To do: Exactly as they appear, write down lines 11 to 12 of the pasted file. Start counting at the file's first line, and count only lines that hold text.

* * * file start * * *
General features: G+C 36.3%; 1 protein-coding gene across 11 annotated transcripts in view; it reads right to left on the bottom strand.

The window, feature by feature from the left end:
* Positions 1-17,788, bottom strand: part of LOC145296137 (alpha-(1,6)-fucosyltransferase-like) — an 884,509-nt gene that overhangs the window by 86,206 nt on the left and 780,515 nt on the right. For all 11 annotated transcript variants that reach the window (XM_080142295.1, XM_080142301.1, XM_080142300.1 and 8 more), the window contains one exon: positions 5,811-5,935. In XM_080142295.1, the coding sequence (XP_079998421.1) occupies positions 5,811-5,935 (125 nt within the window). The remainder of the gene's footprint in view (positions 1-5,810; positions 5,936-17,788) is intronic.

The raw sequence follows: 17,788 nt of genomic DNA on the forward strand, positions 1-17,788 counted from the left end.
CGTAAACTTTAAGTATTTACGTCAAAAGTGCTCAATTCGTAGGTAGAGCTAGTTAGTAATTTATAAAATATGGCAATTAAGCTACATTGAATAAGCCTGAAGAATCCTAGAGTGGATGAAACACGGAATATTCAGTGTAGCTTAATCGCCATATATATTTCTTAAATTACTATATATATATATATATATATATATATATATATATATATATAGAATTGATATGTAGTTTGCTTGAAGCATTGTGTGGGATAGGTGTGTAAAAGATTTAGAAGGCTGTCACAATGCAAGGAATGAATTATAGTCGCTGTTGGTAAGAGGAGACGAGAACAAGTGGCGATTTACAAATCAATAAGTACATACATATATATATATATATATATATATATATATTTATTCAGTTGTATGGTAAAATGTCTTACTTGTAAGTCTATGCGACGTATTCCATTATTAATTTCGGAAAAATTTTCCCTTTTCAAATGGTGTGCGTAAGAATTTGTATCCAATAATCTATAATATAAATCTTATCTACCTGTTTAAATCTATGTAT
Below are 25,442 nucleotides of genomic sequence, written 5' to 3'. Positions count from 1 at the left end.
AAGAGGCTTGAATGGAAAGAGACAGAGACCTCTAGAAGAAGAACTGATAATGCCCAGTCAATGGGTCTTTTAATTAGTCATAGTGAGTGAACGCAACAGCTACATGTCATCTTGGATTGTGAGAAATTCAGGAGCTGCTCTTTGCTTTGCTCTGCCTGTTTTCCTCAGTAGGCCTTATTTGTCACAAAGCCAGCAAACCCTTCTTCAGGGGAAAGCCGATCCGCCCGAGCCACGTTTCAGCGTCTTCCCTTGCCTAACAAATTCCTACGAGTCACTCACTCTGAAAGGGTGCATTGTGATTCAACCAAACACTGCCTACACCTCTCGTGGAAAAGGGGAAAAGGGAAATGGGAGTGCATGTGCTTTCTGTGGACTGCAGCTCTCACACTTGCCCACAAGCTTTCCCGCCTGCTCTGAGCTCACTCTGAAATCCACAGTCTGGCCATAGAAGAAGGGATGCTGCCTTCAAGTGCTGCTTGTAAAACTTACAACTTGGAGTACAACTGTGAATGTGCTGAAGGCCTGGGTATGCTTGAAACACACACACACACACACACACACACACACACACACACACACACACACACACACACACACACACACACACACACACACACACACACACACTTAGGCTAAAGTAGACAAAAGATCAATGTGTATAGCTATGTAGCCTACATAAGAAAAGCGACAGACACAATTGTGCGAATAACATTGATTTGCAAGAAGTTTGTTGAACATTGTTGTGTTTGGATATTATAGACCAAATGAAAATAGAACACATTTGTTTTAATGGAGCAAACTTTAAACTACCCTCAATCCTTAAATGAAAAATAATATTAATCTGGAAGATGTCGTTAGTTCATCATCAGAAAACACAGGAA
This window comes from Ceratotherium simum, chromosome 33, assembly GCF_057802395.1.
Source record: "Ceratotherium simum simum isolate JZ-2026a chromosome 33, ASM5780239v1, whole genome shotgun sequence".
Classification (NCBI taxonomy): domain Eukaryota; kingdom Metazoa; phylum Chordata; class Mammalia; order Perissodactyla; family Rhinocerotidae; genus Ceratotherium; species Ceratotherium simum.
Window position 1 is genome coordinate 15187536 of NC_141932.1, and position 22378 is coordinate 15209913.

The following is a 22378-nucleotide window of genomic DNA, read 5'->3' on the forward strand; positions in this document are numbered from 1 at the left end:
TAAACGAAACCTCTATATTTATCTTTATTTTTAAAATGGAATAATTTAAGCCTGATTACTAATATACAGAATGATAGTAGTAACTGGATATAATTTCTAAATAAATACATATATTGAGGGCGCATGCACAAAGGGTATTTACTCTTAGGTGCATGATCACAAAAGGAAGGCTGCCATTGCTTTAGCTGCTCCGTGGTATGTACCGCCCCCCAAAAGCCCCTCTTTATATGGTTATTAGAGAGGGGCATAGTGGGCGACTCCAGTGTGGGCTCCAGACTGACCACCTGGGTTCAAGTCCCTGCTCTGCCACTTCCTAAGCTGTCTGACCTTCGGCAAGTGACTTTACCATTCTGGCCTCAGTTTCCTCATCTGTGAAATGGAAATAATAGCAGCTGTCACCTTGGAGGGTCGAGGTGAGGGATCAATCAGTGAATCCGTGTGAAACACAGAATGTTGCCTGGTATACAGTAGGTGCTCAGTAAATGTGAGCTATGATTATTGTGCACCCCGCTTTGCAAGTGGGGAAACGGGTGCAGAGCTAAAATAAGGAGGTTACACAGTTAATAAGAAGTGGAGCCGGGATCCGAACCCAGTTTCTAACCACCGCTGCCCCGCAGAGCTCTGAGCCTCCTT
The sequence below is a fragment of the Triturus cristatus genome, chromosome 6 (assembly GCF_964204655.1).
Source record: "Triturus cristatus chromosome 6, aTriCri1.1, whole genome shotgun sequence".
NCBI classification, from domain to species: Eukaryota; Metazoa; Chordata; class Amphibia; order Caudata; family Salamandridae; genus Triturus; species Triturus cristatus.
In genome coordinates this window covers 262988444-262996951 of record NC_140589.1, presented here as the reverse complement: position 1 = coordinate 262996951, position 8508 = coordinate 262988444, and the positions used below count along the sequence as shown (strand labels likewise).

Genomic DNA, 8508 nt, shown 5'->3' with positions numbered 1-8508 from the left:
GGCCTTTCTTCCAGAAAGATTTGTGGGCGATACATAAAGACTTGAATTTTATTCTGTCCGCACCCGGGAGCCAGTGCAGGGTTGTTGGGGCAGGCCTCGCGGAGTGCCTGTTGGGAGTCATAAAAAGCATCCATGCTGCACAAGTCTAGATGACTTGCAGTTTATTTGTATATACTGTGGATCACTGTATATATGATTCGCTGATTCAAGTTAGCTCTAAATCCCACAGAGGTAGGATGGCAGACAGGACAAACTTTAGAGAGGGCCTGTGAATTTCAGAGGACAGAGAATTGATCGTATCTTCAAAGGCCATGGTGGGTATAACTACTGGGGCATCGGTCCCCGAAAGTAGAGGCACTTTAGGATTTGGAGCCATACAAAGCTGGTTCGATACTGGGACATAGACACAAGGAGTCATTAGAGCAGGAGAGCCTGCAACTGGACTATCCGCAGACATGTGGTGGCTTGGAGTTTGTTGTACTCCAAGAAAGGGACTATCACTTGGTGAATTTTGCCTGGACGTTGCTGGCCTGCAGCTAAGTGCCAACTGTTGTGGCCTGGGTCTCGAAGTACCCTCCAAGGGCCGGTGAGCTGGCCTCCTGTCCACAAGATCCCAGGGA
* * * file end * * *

Window position 1 is genome coordinate 15187536 of NC_141932.1, and position 22378 is coordinate 15209913.

The following is a 22378-nucleotide window of genomic DNA, read 5'->3' on the forward strand; positions in this document are numbered from 1 at the left end: